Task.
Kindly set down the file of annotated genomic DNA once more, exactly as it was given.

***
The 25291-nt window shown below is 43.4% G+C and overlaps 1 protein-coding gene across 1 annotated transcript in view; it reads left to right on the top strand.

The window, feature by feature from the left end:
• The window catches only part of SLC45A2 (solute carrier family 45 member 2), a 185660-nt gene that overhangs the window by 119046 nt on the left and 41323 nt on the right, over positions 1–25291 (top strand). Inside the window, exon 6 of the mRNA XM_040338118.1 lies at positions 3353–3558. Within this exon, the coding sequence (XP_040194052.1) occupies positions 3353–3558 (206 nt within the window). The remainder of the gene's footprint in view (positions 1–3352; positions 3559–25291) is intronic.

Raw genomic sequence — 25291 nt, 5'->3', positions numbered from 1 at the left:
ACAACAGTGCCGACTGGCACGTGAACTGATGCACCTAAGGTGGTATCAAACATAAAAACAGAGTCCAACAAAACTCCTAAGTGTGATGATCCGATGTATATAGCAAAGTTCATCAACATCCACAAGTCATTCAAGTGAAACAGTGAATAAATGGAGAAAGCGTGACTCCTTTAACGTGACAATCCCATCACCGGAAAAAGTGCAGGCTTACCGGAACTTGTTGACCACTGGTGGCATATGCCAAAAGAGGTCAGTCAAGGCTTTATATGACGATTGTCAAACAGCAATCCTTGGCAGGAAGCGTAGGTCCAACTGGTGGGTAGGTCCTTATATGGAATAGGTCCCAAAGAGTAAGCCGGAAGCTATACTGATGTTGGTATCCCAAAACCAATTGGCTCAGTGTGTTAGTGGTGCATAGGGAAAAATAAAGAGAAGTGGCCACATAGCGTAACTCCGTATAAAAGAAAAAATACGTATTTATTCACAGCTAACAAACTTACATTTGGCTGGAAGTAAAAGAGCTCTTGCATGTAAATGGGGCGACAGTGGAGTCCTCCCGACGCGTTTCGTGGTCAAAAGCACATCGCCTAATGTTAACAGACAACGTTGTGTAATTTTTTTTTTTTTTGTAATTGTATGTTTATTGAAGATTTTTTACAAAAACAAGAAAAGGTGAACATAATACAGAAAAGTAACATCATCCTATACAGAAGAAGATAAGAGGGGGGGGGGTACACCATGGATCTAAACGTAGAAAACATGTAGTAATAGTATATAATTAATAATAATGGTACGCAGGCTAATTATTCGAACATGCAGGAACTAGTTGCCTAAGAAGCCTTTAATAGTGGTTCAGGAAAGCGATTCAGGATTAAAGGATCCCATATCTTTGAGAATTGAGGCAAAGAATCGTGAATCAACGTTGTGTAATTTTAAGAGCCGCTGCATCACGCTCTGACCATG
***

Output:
The 25291-nt window shown below is 43.4% G+C and overlaps 1 protein-coding gene across 1 annotated transcript in view; it reads left to right on the top strand.

The window, feature by feature from the left end:
• The window catches only part of SLC45A2 (solute carrier family 45 member 2), a 185660-nt gene that overhangs the window by 119046 nt on the left and 41323 nt on the right, over positions 1–25291 (top strand). Inside the window, exon 6 of the mRNA XM_040338118.1 lies at positions 3353–3558. Within this exon, the coding sequence (XP_040194052.1) occupies positions 3353–3558 (206 nt within the window). The remainder of the gene's footprint in view (positions 1–3352; positions 3559–25291) is intronic.

Raw genomic sequence — 25291 nt, 5'->3', positions numbered from 1 at the left:
ACAACAGTGCCGACTGGCACGTGAACTGATGCACCTAAGGTGGTATCAAACATAAAAACAGAGTCCAACAAAACTCCTAAGTGTGATGATCCGATGTATATAGCAAAGTTCATCAACATCCACAAGTCATTCAAGTGAAACAGTGAATAAATGGAGAAAGCGTGACTCCTTTAACGTGACAATCCCATCACCGGAAAAAGTGCAGGCTTACCGGAACTTGTTGACCACTGGTGGCATATGCCAAAAGAGGTCAGTCAAGGCTTTATATGACGATTGTCAAACAGCAATCCTTGGCAGGAAGCGTAGGTCCAACTGGTGGGTAGGTCCTTATATGGAATAGGTCCCAAAGAGTAAGCCGGAAGCTATACTGATGTTGGTATCCCAAAACCAATTGGCTCAGTGTGTTAGTGGTGCATAGGGAAAAATAAAGAGAAGTGGCCACATAGCGTAACTCCGTATAAAAGAAAAAATACGTATTTATTCACAGCTAACAAACTTACATTTGGCTGGAAGTAAAAGAGCTCTTGCATGTAAATGGGGCGACAGTGGAGTCCTCCCGACGCGTTTCGTGGTCAAAAGCACATCGCCTAATGTTAACAGACAACGTTGTGTAATTTTTTTTTTTTTTGTAATTGTATGTTTATTGAAGATTTTTTACAAAAACAAGAAAAGGTGAACATAATACAGAAAAGTAACATCATCCTATACAGAAGAAGATAAGAGGGGGGGGGGTACACCATGGATCTAAACGTAGAAAACATGTAGTAATAGTATATAATTAATAATAATGGTACGCAGGCTAATTATTCGAACATGCAGGAACTAGTTGCCTAAGAAGCCTTTAATAGTGGTTCAGGAAAGCGATTCAGGATTAAAGGATCCCATATCTTTGAGAATTGAGGCAAAGAATCGTGAATCAACGTTGTGTAATTTTAAGAGCCGCTGCATCACGCTCTGACCATG